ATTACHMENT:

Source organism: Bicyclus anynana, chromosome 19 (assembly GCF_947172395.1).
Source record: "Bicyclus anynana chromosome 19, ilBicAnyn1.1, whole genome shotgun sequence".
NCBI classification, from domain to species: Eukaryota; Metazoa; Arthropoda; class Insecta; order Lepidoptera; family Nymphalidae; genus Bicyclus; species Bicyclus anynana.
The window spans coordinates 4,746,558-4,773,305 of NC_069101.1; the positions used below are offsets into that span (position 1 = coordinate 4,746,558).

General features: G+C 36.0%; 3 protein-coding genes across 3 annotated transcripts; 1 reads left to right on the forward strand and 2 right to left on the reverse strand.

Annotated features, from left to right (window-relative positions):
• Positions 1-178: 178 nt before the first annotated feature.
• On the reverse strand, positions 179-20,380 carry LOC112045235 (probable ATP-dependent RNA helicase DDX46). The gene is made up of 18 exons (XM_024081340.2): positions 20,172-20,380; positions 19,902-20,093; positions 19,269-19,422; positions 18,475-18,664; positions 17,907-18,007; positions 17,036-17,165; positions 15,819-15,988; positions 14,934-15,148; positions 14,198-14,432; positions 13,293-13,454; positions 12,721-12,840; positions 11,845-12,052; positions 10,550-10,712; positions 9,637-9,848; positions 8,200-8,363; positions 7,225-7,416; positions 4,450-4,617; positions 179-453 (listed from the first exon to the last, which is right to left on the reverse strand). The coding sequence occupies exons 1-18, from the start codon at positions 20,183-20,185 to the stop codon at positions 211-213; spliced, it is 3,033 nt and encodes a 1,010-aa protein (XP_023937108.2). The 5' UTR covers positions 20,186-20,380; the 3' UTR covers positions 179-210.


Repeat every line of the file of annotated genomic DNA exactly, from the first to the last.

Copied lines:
Source organism: Bicyclus anynana, chromosome 19 (assembly GCF_947172395.1).
Source record: "Bicyclus anynana chromosome 19, ilBicAnyn1.1, whole genome shotgun sequence".
NCBI classification, from domain to species: Eukaryota; Metazoa; Arthropoda; class Insecta; order Lepidoptera; family Nymphalidae; genus Bicyclus; species Bicyclus anynana.
The window spans coordinates 4,746,558-4,773,305 of NC_069101.1; the positions used below are offsets into that span (position 1 = coordinate 4,746,558).

General features: G+C 36.0%; 3 protein-coding genes across 3 annotated transcripts; 1 reads left to right on the forward strand and 2 right to left on the reverse strand.

Annotated features, from left to right (window-relative positions):
• Positions 1-178: 178 nt before the first annotated feature.
• On the reverse strand, positions 179-20,380 carry LOC112045235 (probable ATP-dependent RNA helicase DDX46). The gene is made up of 18 exons (XM_024081340.2): positions 20,172-20,380; positions 19,902-20,093; positions 19,269-19,422; positions 18,475-18,664; positions 17,907-18,007; positions 17,036-17,165; positions 15,819-15,988; positions 14,934-15,148; positions 14,198-14,432; positions 13,293-13,454; positions 12,721-12,840; positions 11,845-12,052; positions 10,550-10,712; positions 9,637-9,848; positions 8,200-8,363; positions 7,225-7,416; positions 4,450-4,617; positions 179-453 (listed from the first exon to the last, which is right to left on the reverse strand). The coding sequence occupies exons 1-18, from the start codon at positions 20,183-20,185 to the stop codon at positions 211-213; spliced, it is 3,033 nt and encodes a 1,010-aa protein (XP_023937108.2). The 5' UTR covers positions 20,186-20,380; the 3' UTR covers positions 179-210.